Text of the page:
Rue (Ruta graveolens)
A commonplace ingredient in Roman cooking, Rue is also the national herb of Lithuania, a literary symbol of regret, and, according to Pliny the Elder, a great weapon against caterpillar attacks (Pliny the Elder, Natural History, 19.45). In the same passage Pliny also says that the Romans "held Rue in peculiar esteem", which, given its regular occurrence in Apician recipes, I can well believe. Before you decide to fight off caterpillars or honour any Lithuanian heritage you might have, I need you to err on the side of caution.
- Picking fresh Rue without gloves can cause lovely blisters.
- Rue is toxic in large quantities, causing everything from tummy ache to liver failure. If you want to be completely scared off, check out this page of possible side-effects.
- FOR WOMEN: Rue can induce abortion and menstruation. Do not eat if pregnant.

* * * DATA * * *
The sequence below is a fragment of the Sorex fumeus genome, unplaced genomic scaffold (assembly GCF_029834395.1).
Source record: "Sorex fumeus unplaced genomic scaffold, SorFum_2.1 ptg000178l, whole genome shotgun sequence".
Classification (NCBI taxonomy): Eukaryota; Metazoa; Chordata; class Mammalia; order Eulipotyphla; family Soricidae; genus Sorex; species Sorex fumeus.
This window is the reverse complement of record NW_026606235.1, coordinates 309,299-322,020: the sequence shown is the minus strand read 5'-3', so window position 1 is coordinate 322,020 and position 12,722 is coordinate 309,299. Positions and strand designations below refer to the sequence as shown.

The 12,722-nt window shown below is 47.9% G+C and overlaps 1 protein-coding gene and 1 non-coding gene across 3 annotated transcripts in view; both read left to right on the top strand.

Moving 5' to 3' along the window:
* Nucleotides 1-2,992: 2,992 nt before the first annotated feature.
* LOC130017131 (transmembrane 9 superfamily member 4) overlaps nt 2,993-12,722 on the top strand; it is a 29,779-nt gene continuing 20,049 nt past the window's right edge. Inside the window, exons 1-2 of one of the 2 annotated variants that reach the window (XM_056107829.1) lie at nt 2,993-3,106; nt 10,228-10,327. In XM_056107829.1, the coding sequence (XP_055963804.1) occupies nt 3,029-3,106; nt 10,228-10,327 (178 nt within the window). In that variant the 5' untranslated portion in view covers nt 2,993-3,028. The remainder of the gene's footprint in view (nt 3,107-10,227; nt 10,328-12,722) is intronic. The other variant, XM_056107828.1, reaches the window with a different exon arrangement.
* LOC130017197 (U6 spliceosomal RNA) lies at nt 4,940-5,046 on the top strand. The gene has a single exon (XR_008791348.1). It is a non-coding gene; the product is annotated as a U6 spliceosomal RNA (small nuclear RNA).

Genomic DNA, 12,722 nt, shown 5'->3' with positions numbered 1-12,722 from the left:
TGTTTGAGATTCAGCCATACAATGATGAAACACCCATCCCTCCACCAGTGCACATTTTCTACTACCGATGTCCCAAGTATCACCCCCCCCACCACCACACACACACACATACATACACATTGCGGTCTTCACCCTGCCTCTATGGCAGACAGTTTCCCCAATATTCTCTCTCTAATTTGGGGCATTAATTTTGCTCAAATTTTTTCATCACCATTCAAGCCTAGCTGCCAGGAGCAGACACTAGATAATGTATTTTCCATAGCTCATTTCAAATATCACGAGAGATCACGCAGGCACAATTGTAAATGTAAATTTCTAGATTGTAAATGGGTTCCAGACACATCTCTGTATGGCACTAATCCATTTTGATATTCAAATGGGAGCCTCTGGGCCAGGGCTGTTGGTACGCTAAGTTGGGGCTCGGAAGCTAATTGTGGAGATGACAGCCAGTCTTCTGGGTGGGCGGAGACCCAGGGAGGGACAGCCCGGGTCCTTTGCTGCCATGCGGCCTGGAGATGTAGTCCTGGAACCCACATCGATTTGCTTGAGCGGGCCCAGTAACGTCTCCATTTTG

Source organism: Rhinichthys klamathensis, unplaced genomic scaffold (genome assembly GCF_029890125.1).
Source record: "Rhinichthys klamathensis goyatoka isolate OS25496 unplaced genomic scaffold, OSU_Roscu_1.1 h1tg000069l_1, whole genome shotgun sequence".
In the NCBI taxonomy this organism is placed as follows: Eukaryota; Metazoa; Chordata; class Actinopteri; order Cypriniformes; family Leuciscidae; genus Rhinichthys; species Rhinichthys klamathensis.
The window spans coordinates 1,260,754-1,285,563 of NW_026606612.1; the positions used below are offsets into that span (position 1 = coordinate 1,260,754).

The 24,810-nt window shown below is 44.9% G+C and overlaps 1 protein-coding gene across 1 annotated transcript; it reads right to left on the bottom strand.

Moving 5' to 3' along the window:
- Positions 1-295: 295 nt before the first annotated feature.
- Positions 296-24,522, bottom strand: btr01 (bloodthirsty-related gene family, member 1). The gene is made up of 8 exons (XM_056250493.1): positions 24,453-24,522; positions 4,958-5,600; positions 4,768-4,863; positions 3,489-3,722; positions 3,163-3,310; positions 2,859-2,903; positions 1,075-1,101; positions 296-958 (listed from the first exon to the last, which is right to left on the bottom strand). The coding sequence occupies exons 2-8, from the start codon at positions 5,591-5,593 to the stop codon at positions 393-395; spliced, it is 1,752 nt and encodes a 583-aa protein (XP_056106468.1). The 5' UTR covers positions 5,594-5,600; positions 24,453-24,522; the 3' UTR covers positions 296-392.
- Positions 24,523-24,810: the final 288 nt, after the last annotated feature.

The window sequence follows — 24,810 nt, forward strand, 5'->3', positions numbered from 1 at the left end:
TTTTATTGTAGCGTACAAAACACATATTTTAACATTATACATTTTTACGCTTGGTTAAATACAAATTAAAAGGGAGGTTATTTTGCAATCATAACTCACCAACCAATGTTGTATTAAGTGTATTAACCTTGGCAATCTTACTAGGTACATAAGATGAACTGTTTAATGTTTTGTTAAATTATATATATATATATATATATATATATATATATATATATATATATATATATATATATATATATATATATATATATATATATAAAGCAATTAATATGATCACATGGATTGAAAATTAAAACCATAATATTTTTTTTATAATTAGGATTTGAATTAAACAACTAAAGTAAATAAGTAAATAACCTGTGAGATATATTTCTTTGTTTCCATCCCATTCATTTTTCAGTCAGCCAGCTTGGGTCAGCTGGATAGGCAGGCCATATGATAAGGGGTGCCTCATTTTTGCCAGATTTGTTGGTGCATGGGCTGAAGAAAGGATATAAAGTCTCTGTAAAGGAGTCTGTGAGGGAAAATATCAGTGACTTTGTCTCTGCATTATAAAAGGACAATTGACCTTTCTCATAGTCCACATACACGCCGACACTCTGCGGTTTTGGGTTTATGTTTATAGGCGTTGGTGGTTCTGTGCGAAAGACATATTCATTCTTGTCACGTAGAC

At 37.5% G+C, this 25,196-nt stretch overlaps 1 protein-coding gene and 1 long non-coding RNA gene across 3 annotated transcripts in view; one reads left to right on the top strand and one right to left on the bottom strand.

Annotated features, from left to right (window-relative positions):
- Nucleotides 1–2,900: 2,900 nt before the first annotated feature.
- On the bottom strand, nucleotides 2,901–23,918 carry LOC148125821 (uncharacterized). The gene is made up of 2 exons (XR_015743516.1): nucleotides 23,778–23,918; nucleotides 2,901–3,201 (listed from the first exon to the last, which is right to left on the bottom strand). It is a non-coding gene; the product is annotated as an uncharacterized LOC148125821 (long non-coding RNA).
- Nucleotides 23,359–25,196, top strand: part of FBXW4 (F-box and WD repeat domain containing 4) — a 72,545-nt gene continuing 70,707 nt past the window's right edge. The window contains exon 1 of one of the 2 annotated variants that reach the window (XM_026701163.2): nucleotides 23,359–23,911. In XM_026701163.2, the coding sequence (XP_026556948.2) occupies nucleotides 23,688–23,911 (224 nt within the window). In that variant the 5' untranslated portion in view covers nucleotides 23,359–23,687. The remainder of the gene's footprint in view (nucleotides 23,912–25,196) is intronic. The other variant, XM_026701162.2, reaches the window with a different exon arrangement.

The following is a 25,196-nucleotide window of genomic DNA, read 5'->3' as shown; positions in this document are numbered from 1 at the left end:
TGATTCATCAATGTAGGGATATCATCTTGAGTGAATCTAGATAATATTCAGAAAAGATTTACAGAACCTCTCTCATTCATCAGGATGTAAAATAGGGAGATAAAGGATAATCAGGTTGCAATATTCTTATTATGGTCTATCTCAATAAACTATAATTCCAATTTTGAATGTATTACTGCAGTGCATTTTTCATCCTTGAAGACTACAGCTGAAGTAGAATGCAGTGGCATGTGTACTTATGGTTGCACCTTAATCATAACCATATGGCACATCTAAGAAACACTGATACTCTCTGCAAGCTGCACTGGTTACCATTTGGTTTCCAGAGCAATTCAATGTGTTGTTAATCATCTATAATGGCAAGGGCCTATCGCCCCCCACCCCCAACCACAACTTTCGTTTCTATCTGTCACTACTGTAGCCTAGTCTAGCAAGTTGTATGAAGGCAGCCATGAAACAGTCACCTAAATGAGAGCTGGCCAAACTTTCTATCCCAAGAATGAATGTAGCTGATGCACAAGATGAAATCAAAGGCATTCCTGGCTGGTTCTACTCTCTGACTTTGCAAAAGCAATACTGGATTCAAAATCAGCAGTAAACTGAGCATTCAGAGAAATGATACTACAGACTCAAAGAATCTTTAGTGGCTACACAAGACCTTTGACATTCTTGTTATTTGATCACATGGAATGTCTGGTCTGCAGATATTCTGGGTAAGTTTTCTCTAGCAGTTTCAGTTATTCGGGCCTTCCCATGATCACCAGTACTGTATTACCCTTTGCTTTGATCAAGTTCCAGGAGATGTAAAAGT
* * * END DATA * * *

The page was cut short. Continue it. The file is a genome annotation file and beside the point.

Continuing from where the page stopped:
Basically, don't go eating bowlfuls of the stuff, stick to whatever measures are suggested, and don't even think of touching it if you are even just the tiniest bit pregnant. How people even discovered that this was edible, I do not know.
You know that stuff you put on your nails to stop you biting them? It tastes like that. Rue is extremely bitter. This bitterness helps to tone down the characteristic sweetness of Roman foods.
After months of visiting garden centres, herbalists, and spice stalls I finally found this herb in a shop in Durham Marketplace (Pauline's Health Cabin for all who fancy a visit, or you can send an email to firstname.lastname@example.org.) I would recommend searching local herbalists in the hopes of finding some Rue. Other than that, the only alternative is to buy some seeds online, and grow it yourself.
Rue is as bitter as anything I've ever tasted, and it is hard to suggest an alternative. Besides adding anti nail-biting polish to your Roman masterpiece, you might consider:
- Dandelion Leaves